Management of a Patient Process, Clinical Practice Guidelines and Pathways

Management of a Patient Process, Clinical Practice Guidelines and Pathways

Reynaldo O. Joson, MD, MHA, MHPEd, MSc Surg

April 22, 2016

In medical practice and in hospital administration, we now oftentimes hear of clinical practice guidelines, evidence-based clinical practice guidelines and clinical / care pathways.  These are tools to improve quality and safe patient care.

Clinical Practice Guideline (CPG) as defined by the Institute of Medicine, is a “systematically developed statement to assist practitioner and patient decisions about appropriate health care for specific clinical circumstances.”

Evidence-based Clinical Practice Guideline (CPG) is clinical practice guideline supported by the best available evidence in the clinical literature.

Clinical / Care Pathways is an interdisciplinary plan of care that outlines the optimal sequencing and timing of interventions and expected outcomes for patients with a particular diagnosis, procedure or symptom.

Basic among the clinical practice guidelines, evidence-based clinical practice guidelines and clinical / care pathways is a management of a patient process which has not been fully explained to the max in the literature.

The management of a patient process occurs in two settings in medical practice and in hospital administration.  The first setting is in the management of the patient health problem itself without the patient getting admitted to the hospital.  The second setting is when a patient gets admitted to a hospital.  In the second setting, invariably there is the management of the patient health problem process preceded by the admitting and followed by the discharge processes.

In this manuscript, we will be discussing the management of a patient health problem process.  We will not discuss the admitting to and discharge from the hospital processes.  At the end of the discussion on the management of a patient health problem process, we will integrate or relate it to the clinical practice guidelines, evidence-based clinical practice guidelines and clinical / care pathways.

Management of a patient process is a process.  Process as defined by ISO Standards is a “set of interrelated or interacting activities, which transforms inputs into outputs”.

Management of a patient process is therefore, a set of interrelated or interacting activities, which transforms inputs into outputs, the input being the patient health problem or patient with a health problem and the output is the resolution of the patient health problem.  The set of interrelated or interacting activities are the throughputs, which essentially consist of problem-solving and decision-making on tasks to be done by the physician or any health care professional.

Again, the input or the starting point of the management of a patient process is the patient health problem or a patient with a health problem or concern.  The output is the goals of management which can generically be spelled out as resolution of the health problem in such a way that the patient does not end up dead, with disability or complications and in such a manner that the patient is satisfied and there is no medicolegal suit.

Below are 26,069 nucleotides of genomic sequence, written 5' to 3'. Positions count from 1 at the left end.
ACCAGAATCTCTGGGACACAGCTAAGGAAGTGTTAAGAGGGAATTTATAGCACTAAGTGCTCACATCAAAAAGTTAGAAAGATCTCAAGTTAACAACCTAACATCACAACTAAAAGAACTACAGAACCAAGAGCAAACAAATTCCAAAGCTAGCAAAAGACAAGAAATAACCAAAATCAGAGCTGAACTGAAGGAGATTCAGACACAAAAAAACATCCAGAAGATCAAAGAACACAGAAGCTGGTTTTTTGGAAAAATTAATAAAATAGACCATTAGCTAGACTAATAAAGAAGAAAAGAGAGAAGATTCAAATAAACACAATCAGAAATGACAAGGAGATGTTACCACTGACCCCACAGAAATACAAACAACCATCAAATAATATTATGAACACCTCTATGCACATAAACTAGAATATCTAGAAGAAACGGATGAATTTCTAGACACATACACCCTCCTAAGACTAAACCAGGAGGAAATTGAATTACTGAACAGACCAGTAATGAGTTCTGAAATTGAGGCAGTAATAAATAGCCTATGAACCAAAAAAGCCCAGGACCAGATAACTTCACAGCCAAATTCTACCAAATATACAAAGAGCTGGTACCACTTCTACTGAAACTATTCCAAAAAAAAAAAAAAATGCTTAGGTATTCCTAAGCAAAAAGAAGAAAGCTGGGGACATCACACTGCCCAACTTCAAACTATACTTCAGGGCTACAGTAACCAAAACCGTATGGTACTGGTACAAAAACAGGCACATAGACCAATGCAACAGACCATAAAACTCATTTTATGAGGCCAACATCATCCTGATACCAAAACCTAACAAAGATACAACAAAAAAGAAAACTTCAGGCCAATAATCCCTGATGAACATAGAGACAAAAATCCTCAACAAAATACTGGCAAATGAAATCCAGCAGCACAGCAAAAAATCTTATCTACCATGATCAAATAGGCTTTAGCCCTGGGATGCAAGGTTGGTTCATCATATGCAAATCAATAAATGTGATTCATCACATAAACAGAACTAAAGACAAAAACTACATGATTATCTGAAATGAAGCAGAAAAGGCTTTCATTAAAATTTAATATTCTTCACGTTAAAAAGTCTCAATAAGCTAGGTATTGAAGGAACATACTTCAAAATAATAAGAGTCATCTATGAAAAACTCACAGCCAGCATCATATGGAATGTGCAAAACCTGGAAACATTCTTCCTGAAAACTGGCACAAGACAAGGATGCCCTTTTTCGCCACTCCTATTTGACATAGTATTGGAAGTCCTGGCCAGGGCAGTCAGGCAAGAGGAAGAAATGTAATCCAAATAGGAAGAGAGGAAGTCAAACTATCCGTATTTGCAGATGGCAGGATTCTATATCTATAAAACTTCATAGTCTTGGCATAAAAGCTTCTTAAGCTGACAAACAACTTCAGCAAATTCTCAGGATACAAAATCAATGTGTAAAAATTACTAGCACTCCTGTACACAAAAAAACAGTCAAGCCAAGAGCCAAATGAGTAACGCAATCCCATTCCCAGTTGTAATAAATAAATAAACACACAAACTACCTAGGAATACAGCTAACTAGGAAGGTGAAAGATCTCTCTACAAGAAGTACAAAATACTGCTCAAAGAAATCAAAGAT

The throughput, as mentioned, consist of the processes of problem-solving and decision-making on the tasks to be done.

The tasks consist of the following:

  • Establishing rapport initially and then maintaining it throughout the course of patient management.
  • Formulating a clinical diagnosis followed by an advice to the patient on the findings and diagnosis.
  • Deciding on whether a paraclinical diagnostic procedure is needed or not; if needed, selecting the most cost-effective procedure, followed by an informed consent; if a paraclinical diagnostic procedure is done, interpreting the result and correlate it with the clinical findings to come out with a pretreatment diagnosis, again to be followed by an advice to the patient.
  • Deciding on the most cost-effective treatment procedure for the patient, followed by an informed consent; if treatment is done, monitoring the result and giving advice to the patient.
  • Maintaining health and wellness of patient and giving advice.

 

The tasks can be summarized by the following diagram:

Rapport ————————————————————————————————->

Diagnosis ———————————————————————————————>

Advice —————————————————————————————->

Treatment ———————————————————————–>

Advice ————————————————————————>

Health Maintenance ————————————————>

Advice ——————————————————–>

The quality standards to evaluate the tasks consist of rationality, effectiveness, efficiency, and humanness or compassion.

RAPPORT

Establishing rapport with the patient and his/her relatives is the best strategy for obtaining satisfaction from the patient and his/her relative.  It is also the strongest strategy in the prevention of medicolegal suit in case a physician or health professionals commit errors of commission and omission.